... rather, He chose to create in six days and rest on the seventh to provide a basis for man’s week as Exodus 20:11 teaches. The fact that the Sabbath was made for man is laid down in our Lord’s teaching. In Mark 2, we read:

Mark 2:27-28 And he said to them, “The Sabbath was made for man, not man for the Sabbath. 28 So the Son of Man is lord even of the Sabbath.”

In the midst of the Jewish leaders accusing his disciples of breaking the Sabbath because they were plucking heads of grain (Mark 2:23), the Lord declares His Lordship over the Sabbath. The Lord Jesus here does not only claims that He can say what is lawful on the Sabbath and what is not lawful, but He also makes a statement about His deity. For who is the Lord of the Sabbath, but the God of Creation Who made the Sabbath? Therefore, the Lord Jesus here declares His supremacy and Lordship over the Sabbath day, which the Jewish leaders had perverted by adding things to it which were not prescribed by God. The Lord Jesus frees the Sabbath from the slavery and burden that the Jews had made it be so that the people of God would truly be able to say that the Sabbath indeed is "a delight" (Isa 58:13).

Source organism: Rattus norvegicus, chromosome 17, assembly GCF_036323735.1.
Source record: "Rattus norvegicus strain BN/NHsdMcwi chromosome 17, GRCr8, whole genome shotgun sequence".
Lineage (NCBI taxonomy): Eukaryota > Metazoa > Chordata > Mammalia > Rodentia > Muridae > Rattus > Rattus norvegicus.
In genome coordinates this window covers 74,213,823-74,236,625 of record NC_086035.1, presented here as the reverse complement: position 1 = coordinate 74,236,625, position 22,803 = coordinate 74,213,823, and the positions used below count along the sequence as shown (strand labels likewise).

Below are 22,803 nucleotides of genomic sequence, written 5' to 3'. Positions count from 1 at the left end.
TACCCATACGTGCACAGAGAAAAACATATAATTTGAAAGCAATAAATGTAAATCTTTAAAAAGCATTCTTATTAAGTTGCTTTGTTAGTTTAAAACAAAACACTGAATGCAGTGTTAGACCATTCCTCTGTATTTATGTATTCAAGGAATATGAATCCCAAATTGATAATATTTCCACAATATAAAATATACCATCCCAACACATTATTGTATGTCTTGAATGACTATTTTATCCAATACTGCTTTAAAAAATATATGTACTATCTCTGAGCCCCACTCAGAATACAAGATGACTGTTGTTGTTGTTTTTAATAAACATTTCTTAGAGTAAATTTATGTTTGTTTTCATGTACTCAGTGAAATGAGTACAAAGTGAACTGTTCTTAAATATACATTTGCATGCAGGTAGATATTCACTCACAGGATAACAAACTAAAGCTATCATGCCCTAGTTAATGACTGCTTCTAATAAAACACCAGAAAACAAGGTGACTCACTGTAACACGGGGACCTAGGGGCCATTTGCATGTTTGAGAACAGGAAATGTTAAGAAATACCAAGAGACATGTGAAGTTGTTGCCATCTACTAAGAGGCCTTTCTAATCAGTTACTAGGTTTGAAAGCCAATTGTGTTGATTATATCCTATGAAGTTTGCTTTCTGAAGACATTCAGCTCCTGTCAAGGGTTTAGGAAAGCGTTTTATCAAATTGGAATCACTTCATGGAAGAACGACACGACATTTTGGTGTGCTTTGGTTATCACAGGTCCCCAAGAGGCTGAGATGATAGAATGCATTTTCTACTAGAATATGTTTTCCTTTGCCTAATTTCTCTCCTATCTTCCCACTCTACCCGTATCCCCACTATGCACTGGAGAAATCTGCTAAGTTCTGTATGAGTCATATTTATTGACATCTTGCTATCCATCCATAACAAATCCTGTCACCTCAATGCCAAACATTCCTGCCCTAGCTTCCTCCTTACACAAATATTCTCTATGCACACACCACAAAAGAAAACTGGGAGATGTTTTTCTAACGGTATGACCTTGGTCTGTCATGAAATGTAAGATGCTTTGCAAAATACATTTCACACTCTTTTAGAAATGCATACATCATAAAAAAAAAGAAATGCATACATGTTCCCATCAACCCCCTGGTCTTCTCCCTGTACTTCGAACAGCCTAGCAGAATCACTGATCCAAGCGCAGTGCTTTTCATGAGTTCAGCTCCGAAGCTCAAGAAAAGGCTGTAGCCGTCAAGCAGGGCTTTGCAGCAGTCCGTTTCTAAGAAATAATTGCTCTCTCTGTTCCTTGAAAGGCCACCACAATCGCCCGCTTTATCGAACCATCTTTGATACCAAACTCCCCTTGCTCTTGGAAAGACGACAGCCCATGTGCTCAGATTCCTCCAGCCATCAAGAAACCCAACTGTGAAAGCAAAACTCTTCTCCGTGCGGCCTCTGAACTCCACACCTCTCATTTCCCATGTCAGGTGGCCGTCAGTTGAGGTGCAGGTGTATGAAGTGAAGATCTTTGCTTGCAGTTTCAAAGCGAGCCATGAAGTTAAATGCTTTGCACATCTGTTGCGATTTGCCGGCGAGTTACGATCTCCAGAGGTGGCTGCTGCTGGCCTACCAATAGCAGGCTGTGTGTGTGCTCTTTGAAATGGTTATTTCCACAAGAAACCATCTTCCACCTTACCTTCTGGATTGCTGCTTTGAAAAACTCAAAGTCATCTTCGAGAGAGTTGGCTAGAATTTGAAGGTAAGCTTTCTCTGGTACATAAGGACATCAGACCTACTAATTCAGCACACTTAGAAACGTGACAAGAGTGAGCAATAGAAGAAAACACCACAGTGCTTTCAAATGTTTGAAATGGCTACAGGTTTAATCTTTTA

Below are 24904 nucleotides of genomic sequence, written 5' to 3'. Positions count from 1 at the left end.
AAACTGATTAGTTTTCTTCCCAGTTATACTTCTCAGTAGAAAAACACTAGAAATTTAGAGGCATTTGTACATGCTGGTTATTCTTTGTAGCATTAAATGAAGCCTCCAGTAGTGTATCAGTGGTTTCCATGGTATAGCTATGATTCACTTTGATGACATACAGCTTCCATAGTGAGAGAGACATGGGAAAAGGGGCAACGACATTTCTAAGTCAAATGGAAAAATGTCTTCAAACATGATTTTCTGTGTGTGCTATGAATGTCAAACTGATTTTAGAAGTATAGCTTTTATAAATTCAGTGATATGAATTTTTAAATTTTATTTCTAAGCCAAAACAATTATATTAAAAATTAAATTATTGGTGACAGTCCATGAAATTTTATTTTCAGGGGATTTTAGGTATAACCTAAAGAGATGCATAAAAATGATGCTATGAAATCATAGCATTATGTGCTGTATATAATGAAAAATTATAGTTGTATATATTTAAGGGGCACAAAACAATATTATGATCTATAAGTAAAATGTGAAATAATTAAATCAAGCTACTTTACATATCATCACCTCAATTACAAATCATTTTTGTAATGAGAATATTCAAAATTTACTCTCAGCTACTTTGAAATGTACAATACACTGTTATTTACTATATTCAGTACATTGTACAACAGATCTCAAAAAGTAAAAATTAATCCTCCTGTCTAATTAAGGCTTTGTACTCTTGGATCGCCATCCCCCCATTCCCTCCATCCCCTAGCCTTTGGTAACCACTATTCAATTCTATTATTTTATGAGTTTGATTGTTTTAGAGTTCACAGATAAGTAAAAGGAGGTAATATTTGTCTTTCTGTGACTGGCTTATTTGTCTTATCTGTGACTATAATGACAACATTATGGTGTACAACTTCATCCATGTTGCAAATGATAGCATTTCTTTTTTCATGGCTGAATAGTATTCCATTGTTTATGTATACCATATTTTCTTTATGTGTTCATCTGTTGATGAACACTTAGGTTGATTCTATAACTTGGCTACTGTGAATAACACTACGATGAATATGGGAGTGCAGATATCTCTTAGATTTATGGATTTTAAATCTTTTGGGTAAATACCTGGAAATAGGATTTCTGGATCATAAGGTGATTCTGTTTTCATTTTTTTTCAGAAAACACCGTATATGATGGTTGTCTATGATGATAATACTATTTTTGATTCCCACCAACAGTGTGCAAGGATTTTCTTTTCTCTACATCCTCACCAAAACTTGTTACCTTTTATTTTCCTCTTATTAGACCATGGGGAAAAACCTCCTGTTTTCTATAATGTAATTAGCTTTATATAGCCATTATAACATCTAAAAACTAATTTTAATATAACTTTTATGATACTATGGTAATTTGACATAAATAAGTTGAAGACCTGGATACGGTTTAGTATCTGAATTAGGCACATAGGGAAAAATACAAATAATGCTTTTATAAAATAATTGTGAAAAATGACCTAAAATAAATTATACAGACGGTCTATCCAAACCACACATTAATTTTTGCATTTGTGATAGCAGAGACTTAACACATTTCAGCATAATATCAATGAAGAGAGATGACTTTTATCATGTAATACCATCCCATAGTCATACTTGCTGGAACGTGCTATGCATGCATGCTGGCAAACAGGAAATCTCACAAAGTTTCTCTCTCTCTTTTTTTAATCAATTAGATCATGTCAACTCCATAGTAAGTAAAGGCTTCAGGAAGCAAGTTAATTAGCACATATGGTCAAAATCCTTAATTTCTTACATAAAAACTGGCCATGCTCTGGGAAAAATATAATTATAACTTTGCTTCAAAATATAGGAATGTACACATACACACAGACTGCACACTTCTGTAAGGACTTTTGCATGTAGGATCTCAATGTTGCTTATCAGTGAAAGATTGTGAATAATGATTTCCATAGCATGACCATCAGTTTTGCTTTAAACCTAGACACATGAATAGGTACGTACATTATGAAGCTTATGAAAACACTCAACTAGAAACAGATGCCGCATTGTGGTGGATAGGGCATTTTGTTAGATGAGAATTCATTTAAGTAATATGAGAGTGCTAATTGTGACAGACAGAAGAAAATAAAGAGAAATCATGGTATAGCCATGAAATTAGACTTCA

Notice what our Lord says concerning the Sabbath. The Jewish leaders were so rigorous concerning Sabbath observances, adding their own man-made commandments and being hypocritical (Luke 13:14-15) so that they practically taught that man was created for the Sabbath. But our Lord rejects this false teaching and declares instead, as the Lord of the Sabbath, that the Sabbath was created for man. Man was created on the sixth day and the Sabbath on the seventh. Our Lord here goes back to the creation for the basis of the Sabbath, for that is when all things were made. The Sabbath would have been applicable even in the Garden of Eden. In fact, Adam and Eve would have been there when the Lord blessed and made holy the Sabbath. If some object that Adam and Eve, in a “very good” state would not have become tired or weary, that I think is true, but it still doesn’t diminish the observance of the Sabbath prior to the Fall. Why? For the same reason that God was not tired when He observed the Sabbath!